When the skiing has consistently been icy, there is only one thing left to do...
Go Ice Climbing!!
As we precariously parked our car on the side of the road, we headed up and into the wilderness. To the uninformed, it might look as though we were out on some kind of strange adventure, but the best ice climbing in Vermont is usally found via some of the most akward access points and today was certainly no exception.
Being the first climb of the year - and me being a general wuss when it comes to climbing - we chose to top belay. Good thing, because I spent most of the way down clearing brush and halfhazard twigs from the climb - including some deadly branches, some frozen as perfect daggers pointing upward toward the falling climber.
Then I was at the bottom of the climb, looking up and thousands of doubts started to infilitrate my mind. Would I make it this year? Would I be good enough to get up this flow? I shook my head, shaking out all the bad thoughts and focused on one in particular: wrists.
Just a flick of the wrist quickly became my mantra as I slowly made my way up the climb. Click, Click, Thunk. As I knew my axe was solidly in the ice, I started looking for my next throw, slowly dragging myself up the flow. My forearms were quickly exhausted, both from a combination of lack of use and being constantly above my heart. But I was gonna muscle through this climb....Whoah, Ahhhhhh!
And then there I was, sitting in my harness, hanging by a rope and looking up at my right axe solidly in the ice, oh about five feet above me. What?! How was I ever going to get back up there using one axe when I could barely make it with two? Oh. man, the worst that could happen would be to get lowered to the bottom and have to walk up to the top. How humiliating.
But wait - I have feet! No wonder my arms were so tired. I was so focused on making small movements with my axe, that I had totally forgotten to stand on my feet. Awesome. That makes anyone feel good. Now I was back to having three points of contact with the ice at all times. From my crouch, I could easily stand p and grab that high axe. I was refocused and I was saved!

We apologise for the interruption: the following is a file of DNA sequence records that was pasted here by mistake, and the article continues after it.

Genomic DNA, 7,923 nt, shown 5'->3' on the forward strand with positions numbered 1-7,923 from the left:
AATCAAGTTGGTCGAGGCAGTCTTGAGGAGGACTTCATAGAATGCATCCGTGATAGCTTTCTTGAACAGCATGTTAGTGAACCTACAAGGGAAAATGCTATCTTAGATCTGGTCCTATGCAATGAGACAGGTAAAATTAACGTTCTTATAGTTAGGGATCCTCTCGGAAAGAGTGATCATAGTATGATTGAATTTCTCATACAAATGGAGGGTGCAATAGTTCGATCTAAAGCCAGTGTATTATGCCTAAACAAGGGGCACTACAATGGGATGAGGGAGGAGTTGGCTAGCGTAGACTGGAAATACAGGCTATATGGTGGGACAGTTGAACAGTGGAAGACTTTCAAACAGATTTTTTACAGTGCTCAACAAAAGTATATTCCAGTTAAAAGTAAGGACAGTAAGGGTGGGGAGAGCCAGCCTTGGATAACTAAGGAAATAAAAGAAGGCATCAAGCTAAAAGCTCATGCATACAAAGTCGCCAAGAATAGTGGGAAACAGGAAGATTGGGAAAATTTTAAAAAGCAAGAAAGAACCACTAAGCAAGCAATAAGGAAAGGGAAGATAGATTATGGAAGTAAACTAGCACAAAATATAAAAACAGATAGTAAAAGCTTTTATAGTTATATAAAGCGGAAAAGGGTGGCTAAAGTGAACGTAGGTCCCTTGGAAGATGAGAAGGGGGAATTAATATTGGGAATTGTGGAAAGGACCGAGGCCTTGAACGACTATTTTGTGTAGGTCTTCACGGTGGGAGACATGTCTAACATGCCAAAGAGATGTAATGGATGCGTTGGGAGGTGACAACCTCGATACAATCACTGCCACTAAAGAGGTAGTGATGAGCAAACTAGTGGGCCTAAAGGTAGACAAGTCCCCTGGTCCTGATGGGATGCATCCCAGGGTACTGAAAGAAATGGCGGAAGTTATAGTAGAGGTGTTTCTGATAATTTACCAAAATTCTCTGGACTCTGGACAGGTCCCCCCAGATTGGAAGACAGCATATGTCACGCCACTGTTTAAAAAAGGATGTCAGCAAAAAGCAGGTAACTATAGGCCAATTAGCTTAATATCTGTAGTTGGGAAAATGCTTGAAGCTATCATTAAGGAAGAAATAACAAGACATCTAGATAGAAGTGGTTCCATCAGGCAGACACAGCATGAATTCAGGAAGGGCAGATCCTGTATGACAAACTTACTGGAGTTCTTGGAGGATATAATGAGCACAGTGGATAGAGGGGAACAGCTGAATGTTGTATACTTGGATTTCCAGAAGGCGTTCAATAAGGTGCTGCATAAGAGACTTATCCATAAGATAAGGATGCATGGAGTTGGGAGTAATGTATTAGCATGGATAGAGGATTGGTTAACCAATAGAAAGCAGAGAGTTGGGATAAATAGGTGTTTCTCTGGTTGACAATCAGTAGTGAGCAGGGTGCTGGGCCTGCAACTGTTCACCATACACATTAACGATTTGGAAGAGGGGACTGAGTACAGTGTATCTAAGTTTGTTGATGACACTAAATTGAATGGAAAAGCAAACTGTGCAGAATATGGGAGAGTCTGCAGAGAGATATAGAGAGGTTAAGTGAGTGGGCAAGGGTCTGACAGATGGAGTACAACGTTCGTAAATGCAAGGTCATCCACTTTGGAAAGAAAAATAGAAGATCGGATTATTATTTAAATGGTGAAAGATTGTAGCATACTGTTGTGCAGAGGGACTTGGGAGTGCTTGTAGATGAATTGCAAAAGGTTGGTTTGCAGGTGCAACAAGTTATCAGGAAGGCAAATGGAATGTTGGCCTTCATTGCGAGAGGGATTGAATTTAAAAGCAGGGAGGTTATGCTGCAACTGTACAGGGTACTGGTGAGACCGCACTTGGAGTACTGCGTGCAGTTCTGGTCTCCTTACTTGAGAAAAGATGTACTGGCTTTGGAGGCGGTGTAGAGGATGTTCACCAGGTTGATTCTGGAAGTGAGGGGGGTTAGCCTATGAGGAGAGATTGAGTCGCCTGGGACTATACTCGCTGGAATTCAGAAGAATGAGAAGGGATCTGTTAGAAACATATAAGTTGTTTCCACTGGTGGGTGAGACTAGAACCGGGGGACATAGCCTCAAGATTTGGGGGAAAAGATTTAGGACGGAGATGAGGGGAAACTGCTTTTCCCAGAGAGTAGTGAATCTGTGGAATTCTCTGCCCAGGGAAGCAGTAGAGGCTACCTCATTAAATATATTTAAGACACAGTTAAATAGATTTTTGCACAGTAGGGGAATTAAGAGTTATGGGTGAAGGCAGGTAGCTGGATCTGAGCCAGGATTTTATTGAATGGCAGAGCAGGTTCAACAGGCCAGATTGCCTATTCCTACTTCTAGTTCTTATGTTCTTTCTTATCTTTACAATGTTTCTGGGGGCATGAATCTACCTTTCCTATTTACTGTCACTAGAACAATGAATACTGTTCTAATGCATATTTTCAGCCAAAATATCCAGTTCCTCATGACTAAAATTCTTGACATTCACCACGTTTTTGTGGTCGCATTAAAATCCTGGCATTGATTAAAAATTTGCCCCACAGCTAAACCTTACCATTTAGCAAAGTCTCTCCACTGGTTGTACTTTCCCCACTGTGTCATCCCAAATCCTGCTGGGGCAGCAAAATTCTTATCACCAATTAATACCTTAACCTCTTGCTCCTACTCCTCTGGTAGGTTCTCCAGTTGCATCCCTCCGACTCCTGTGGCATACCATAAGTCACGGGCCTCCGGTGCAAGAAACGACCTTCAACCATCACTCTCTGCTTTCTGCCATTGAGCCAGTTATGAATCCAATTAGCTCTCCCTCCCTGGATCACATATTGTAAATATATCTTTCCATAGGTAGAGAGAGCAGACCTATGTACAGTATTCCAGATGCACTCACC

As I kept moving through to the crux - which in this case, wasn't actually steep, just involved maneuvering the rope around a wonderful branch section that blocked my entire climb. I took a minute to stnad on my own two feet, calling for slack and theI had the bright idea to distract myself by looking around at the view...only to notice a lovely pile of rocks awaiting me at the bottom. No question about what would happen if the rope system failed.
But I just had to get to the top, I just had to. I took a few deep breaths, gathered my thoughts and stood up. First the right axe, step one, step two. Now stand, then the left axe. It was akward and definitely not the speediest ascent, but I made it - and was actually starting to feel like a climber - in my own mind, of course.
Turning on our headlamps, we each made a few more trips down & up the ice. This was our sanctuary. No one would be wandeering by, except the deer and beaver that had obviously made this place their home. I took in some more slack as Aaron made a big move this time...At the top of the climb it was just me and Vespi, and we could see The light from Aaron's headlamp looking around and searching for the route, but up top, it was just the two of us.
And then it was over. My arms were shot and my body was just plain exhausted as we followed Vespi out of the woods and back to the car. We sat in silence as we traveled home, amazed at the wonder of climbing and ice and finding our way through the darkness toward no goals, but only toward more adventure.
May You Find the Spirit of the Mountains Within You,